It is also relevant to consider whether these could be processes instead of threads. In the former case, an entire separate memory-management context is created; in the latter, both Perl’s memory manager and its own particular flavor of quasi-threads implementation is in effect throughout. Threads all run in the same memory-management context (with suitable complications), which is not torn-down. (My knowledge of the perlguts of the thread implementation is minimal; others here are experts and gurus.)
It would be useful to know if the same behavior occurs when there is only one thread, and/or when the processing is done sequentially in the main thread. Does it, or does it not, foul-up after processing a certain number of files? Does alteration of the number of threads, alter the point at which it hoses-up? You should also note exactly which Perl version you are using.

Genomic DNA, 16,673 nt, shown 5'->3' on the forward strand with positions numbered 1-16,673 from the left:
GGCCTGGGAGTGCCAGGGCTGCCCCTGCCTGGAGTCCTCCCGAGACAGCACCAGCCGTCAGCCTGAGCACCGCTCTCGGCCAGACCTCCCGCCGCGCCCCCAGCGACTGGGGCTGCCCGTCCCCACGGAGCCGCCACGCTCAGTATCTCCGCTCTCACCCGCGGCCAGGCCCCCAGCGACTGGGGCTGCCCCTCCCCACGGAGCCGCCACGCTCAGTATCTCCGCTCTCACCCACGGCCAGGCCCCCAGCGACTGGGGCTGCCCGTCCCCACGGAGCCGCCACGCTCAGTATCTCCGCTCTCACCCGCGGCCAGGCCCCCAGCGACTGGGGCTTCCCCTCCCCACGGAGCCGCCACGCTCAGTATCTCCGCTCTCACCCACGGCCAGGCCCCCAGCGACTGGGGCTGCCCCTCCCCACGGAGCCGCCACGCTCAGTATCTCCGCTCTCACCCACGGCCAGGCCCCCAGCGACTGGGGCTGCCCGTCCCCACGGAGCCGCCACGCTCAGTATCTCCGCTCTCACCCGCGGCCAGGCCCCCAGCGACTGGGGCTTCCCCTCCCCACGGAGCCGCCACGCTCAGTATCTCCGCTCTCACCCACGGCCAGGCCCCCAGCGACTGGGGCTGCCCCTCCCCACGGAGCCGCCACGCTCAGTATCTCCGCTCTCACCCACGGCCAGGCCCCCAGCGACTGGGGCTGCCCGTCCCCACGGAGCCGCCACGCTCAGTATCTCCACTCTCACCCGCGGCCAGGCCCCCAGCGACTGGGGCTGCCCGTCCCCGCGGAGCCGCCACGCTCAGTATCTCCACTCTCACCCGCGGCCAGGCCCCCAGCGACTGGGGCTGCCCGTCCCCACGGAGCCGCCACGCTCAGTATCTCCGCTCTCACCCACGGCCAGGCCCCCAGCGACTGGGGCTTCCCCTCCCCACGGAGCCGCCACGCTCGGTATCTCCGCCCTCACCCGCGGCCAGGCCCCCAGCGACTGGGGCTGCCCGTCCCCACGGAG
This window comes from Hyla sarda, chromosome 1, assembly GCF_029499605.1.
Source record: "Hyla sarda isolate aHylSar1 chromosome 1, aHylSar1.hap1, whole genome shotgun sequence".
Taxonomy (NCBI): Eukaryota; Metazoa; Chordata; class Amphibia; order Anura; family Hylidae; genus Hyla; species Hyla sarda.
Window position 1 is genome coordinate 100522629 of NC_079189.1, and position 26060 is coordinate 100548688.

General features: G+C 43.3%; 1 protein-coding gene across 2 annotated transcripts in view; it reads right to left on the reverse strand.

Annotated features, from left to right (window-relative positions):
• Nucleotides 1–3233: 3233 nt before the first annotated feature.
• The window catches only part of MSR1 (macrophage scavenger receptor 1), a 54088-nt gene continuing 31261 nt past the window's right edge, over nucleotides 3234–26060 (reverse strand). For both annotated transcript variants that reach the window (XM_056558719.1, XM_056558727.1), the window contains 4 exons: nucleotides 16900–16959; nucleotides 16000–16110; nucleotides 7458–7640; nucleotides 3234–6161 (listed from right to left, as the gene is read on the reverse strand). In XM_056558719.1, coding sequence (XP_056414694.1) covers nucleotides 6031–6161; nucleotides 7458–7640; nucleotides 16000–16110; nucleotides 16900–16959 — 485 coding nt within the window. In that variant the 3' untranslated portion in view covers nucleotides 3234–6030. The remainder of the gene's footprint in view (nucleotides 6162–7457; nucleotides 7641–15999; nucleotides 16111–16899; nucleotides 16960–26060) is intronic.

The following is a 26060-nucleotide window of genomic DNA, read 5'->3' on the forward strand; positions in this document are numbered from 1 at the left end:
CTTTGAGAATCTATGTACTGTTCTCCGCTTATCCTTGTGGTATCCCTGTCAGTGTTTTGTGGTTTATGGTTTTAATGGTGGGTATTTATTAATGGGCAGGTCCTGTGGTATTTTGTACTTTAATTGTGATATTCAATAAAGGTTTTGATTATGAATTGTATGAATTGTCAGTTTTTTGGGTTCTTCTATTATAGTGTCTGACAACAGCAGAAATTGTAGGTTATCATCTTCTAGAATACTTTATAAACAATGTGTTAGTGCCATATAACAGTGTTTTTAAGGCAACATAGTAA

Yes, “committing hari-kiri” is a legitimate way to forestall memory-leak problems especially in unknown processes. (The technique is useless for threads, as described.) FastCGI and mod_perl programs are sometimes deliberately arranged to process some n number of requests before they voluntarily terminate, upon which case the parent-process wakes up, reaps the child, then launches another copy until the pool of worker-threads is restored. (Some separate provision would need to be made for the parent to be aware of end-of-job.)